Aaron Ross – The Revenue Makers Podcast Live


In a first for 6sense, we were delighted to welcome sales legend Aaron Ross for a special live edition of the Revenue Makers Podcast. 

Aaron quite literally wrote the book on the subject – his 2011 classic Predictable Revenue is often referred to as the ‘Sales Bible of Silicon Valley’. 

In a wide-ranging conversation with 6sense’s own Saima Rashid and Adam Kaiser, Aaron was, dare we say it, predictably good, offering touchstones and wisdom from a life well lived. We’ll share the full podcast as soon as it’s live - but for now, here’s a quick overview of the ‘best bits’. 

Timeless Principles 

Not one to shy away from controversy, Ross noted, “It’s easy to say things like outbound is dead, predictable revenue is dead, but nothing really dies, it just evolves.” 

Despite it being 13 years since its original publication, Aaron held true to form, stating that while the tactics in Predictable Revenue may have changed, many of the principles remain relevant. 

“The idea that we should have fewer people doing more specialized things is still important. It’s not about what subject line should I be using, but how do I get people focused on the things they do best?” In a world where the expiration date on any given tactic’s value is exponentially shorter (thanks AI), you need to find ways of working that have a deeper truth to them. 

Don’t Let Fear Get To You  

In life and in business, Ross is clear - you need to have a certain amount of trust in yourself just to get by. “Don’t let fear get in the way of trying something new - the approach that has worked for me is simply to say ‘I’ll figure it out’ and have some faith.” 

Whether in his approach to family (10 children and several horses prove he lives his word) or work, Aaron’s laid-back but determined approach is truly inspiring. 

As Ross noted, “The more things change, the more things stay the same - we’re working harder but it doesn’t feel like progress.”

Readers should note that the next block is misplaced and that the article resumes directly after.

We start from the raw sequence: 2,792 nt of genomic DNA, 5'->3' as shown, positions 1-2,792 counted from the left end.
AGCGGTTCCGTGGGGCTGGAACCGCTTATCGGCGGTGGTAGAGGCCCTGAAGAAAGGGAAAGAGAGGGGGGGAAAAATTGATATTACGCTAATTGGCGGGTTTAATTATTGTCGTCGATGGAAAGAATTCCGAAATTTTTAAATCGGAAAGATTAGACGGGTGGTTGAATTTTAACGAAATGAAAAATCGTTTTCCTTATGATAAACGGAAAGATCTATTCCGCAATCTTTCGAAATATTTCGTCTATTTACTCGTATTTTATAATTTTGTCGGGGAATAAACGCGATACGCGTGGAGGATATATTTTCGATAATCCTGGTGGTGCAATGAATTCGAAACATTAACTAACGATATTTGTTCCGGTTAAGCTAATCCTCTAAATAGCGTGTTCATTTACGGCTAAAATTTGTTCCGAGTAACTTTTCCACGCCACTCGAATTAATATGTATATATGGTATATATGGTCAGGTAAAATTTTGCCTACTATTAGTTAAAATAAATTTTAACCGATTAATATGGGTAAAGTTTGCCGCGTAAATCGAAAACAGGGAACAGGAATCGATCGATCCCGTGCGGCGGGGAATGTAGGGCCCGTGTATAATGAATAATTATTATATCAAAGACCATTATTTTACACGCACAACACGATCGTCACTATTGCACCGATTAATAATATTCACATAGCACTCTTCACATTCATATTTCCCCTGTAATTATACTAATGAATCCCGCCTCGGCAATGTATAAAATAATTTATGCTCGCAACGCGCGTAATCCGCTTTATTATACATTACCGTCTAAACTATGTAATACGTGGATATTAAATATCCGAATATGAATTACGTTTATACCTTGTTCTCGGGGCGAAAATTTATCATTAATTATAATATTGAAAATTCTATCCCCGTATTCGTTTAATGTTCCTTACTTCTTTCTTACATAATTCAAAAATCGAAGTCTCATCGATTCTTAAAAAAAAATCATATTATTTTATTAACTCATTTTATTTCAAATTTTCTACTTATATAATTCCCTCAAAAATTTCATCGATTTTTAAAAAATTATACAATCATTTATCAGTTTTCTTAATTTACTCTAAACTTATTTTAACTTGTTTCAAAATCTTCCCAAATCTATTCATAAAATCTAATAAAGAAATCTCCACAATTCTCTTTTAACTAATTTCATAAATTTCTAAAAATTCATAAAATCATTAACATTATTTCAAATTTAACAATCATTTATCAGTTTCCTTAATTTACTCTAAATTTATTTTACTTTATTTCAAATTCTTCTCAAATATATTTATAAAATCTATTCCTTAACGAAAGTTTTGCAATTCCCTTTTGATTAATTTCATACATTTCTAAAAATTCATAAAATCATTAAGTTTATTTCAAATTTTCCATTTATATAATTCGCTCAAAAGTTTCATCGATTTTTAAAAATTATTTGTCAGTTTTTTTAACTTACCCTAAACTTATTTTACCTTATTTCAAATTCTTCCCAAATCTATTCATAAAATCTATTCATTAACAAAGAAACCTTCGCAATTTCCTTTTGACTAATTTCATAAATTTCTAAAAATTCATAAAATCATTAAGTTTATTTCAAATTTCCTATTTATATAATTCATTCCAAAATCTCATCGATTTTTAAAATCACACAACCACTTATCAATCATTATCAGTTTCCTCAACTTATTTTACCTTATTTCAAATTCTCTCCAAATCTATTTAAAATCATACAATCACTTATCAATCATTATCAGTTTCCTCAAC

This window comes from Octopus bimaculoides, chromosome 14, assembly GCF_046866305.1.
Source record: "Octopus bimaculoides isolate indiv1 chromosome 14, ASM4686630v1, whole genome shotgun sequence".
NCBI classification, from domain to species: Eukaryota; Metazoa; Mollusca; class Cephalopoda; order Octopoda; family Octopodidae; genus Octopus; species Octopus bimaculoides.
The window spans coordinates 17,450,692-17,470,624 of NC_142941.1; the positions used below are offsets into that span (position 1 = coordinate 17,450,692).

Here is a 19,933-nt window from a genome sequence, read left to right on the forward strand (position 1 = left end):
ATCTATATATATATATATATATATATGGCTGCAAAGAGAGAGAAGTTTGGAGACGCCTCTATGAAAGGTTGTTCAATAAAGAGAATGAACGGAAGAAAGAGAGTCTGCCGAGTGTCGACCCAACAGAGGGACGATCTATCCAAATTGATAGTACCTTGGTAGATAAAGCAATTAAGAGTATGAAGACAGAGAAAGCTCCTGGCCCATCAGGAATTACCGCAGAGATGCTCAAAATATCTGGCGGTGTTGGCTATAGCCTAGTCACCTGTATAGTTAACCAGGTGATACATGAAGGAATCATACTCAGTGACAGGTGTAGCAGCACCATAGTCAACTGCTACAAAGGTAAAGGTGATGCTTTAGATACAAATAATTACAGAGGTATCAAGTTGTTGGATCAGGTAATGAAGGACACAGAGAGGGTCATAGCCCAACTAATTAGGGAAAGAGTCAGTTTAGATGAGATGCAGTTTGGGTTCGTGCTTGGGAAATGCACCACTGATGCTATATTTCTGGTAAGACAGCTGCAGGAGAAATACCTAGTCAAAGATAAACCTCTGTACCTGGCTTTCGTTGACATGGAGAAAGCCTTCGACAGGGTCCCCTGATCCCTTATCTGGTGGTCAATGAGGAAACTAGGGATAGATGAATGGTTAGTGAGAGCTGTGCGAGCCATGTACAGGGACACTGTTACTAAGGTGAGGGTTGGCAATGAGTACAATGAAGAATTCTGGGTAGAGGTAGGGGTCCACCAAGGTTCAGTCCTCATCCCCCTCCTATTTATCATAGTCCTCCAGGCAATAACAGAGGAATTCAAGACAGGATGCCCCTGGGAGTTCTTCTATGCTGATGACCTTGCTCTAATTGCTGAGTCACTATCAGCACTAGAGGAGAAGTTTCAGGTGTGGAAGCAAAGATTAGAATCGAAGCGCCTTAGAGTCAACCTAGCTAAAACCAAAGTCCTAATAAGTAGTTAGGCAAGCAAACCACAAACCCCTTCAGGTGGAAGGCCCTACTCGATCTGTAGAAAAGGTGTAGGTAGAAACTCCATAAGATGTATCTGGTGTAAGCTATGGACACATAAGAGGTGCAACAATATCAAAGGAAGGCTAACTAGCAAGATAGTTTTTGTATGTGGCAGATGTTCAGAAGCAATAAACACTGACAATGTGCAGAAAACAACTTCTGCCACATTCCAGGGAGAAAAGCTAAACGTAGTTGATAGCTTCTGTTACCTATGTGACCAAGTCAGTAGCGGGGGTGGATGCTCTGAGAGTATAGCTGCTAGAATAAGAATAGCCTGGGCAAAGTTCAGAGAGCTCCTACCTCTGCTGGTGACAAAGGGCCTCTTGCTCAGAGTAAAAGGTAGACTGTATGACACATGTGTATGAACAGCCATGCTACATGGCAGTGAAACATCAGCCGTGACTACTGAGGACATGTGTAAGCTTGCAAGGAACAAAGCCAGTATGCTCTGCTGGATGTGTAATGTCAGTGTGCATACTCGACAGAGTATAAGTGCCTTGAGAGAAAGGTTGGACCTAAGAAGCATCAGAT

Work More Intuitively, Not Harder 

The ‘work smarter not harder’ line might be a cliché, but in Ross’s book, there’s something to be said for following your gut. “Do what feels right, even if it doesn’t make sense - doing something new means you don’t know whether it will work by definition - just do it, things get easier with practice.” 

Speaking of working habits, Ross noted that a lot of habitual work is stuff we don’t really need to be doing. In terms of evaluating yourself, you need to focus on the things that can’t be easily done by machines. 

What AI Can’t Do  

Echoing similar sentiments from other leaders, Ross emphasized the importance of authenticity in an increasingly AI-augmented world. “Reputation, brand, and audience can’t be copied by AI. Community, trust, and authenticity are harder to replicate.” 

Speaking on tech’s product obsession, Ross pointed out, “Tech needs to innovate on culture, ideas, audience, team, customers - building on the ‘intangibles.’” 

It was – as Saima Rashid pointed out - as if he had read our minds (or at least been at her keynote that morning). 

The Overthinking Trap 


The conversation closed with some lived wisdom: “We undervalue the ‘blessing of ignorance’ - if I knew how hard certain things would be when I started, would I have done them?” 

The answer that hung in the air was - probably not. 

Reiterating the “I’ll figure it out” mindset, Ross noted, “We can get trapped when we overthink - knowledge is helpful until we need to make a change. At that point, it can become just more baggage.” 

Judging by the audience’s response - it was a message that resonated.